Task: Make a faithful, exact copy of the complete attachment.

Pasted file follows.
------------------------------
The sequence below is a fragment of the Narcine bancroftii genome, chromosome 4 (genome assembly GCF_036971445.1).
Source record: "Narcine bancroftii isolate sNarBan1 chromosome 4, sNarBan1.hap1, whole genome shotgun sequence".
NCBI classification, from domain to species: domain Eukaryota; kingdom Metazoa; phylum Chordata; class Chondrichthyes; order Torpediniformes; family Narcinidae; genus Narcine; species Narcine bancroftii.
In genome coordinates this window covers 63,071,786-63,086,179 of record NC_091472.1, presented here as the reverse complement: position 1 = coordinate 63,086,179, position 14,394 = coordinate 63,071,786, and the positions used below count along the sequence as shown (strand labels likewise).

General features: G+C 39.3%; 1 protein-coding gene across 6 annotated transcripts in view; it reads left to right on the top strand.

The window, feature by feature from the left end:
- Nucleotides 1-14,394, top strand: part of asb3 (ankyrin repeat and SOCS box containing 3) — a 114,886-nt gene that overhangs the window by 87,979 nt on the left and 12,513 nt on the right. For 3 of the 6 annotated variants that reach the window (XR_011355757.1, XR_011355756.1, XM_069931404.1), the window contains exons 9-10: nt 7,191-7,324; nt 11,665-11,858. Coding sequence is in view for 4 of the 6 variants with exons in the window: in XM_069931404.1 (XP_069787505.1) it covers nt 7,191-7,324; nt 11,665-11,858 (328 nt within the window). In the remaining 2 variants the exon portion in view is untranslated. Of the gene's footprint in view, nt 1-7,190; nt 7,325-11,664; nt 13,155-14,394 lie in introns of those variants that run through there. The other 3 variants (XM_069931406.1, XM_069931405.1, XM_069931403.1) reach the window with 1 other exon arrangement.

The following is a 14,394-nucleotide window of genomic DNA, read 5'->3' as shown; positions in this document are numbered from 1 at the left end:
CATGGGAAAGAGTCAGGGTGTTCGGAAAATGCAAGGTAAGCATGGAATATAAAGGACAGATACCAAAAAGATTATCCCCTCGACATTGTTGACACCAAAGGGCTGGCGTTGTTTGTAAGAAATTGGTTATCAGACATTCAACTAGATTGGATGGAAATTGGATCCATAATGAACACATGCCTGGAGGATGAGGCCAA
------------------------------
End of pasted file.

The sequence below is a fragment of the Narcine bancroftii genome, chromosome 4 (genome assembly GCF_036971445.1).
Source record: "Narcine bancroftii isolate sNarBan1 chromosome 4, sNarBan1.hap1, whole genome shotgun sequence".
NCBI classification, from domain to species: domain Eukaryota; kingdom Metazoa; phylum Chordata; class Chondrichthyes; order Torpediniformes; family Narcinidae; genus Narcine; species Narcine bancroftii.
In genome coordinates this window covers 63,071,786-63,086,179 of record NC_091472.1, presented here as the reverse complement: position 1 = coordinate 63,086,179, position 14,394 = coordinate 63,071,786, and the positions used below count along the sequence as shown (strand labels likewise).

General features: G+C 39.3%; 1 protein-coding gene across 6 annotated transcripts in view; it reads left to right on the top strand.

The window, feature by feature from the left end:
- Nucleotides 1-14,394, top strand: part of asb3 (ankyrin repeat and SOCS box containing 3) — a 114,886-nt gene that overhangs the window by 87,979 nt on the left and 12,513 nt on the right. For 3 of the 6 annotated variants that reach the window (XR_011355757.1, XR_011355756.1, XM_069931404.1), the window contains exons 9-10: nt 7,191-7,324; nt 11,665-11,858. Coding sequence is in view for 4 of the 6 variants with exons in the window: in XM_069931404.1 (XP_069787505.1) it covers nt 7,191-7,324; nt 11,665-11,858 (328 nt within the window). In the remaining 2 variants the exon portion in view is untranslated. Of the gene's footprint in view, nt 1-7,190; nt 7,325-11,664; nt 13,155-14,394 lie in introns of those variants that run through there. The other 3 variants (XM_069931406.1, XM_069931405.1, XM_069931403.1) reach the window with 1 other exon arrangement.

The following is a 14,394-nucleotide window of genomic DNA, read 5'->3' as shown; positions in this document are numbered from 1 at the left end:
CATGGGAAAGAGTCAGGGTGTTCGGAAAATGCAAGGTAAGCATGGAATATAAAGGACAGATACCAAAAAGATTATCCCCTCGACATTGTTGACACCAAAGGGCTGGCGTTGTTTGTAAGAAATTGGTTATCAGACATTCAACTAGATTGGATGGAAATTGGATCCATAATGAACACATGCCTGGAGGATGAGGCCAA